Southern Utes accuse Durango of secret efforts to annex tribal lands, following CORA requests

By Southern Ute Indian Tribe | The Southern Ute Drum

It was over 140 years ago that Felix Brunot, Chairman of the Board of Indian Commissioners, made promises and assurances to the Utes about protecting tribal interests while secretly hiding his intentions to turn over 3.7 million acres of land reserved to the Utes in the Treaty of 1868 to mining interests. Despite evidence of his wrongdoing, Congress approved the agreement he reached in 1874, resulting in the loss of Ute land to state jurisdiction. 

The Southern Ute Indian Tribe has often faced attacks on its jurisdiction since that time in an effort by non-tribal members to undermine the Tribe’s sovereignty and economically benefit non-Natives. Few of those have been as brazen as that of Brunot. However, this year the Tribe experienced another attack with the actions of the City of Durango (City) in attempting to annex Reservation land, which Tribal Council swiftly addressed.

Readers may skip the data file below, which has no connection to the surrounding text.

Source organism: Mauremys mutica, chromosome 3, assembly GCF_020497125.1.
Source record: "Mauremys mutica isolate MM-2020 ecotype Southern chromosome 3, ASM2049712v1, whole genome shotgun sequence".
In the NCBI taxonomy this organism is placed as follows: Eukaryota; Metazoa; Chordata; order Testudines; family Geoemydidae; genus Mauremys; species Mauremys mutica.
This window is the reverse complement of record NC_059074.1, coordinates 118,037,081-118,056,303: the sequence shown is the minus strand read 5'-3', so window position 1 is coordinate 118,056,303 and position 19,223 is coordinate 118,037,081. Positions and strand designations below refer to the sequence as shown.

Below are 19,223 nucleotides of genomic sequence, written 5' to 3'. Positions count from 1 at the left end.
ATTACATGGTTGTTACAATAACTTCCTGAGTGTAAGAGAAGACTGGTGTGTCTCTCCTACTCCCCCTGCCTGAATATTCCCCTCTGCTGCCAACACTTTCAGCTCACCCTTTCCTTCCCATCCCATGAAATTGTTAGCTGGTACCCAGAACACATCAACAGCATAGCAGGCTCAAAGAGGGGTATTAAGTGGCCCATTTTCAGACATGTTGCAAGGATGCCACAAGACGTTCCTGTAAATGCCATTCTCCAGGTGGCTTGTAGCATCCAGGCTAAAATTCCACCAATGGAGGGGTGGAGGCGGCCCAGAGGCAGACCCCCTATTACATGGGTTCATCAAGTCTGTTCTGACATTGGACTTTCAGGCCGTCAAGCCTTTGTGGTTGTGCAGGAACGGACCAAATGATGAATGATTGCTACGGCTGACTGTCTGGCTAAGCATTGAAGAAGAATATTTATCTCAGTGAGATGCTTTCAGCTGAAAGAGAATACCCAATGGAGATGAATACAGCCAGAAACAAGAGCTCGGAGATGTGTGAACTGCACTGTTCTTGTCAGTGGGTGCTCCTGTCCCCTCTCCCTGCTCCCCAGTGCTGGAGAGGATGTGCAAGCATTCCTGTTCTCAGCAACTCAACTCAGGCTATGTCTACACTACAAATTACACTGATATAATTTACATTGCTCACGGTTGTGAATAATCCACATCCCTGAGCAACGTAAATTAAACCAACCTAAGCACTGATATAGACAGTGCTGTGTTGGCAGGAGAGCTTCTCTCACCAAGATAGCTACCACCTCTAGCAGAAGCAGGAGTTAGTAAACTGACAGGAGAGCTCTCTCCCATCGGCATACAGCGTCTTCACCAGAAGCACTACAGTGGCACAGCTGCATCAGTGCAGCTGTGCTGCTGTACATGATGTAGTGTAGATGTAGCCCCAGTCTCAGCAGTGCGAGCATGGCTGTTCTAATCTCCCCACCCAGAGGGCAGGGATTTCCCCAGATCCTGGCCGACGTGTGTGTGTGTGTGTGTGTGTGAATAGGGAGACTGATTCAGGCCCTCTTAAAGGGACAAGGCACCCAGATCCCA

The City of Durango has tried to distance itself from any wrongdoing with respect to the attempted annexation. On April 22, the City staff, at a special meeting, made a presentation of what they described as the background of the annexation process to the public. It was less than forthcoming and City staff emphatically asserted they had adequately consulted with the Tribe. We believe it is important for everyone to know exactly what City employees were doing to secretly annex Reservation lands since they have chosen not to honestly disclose it themselves.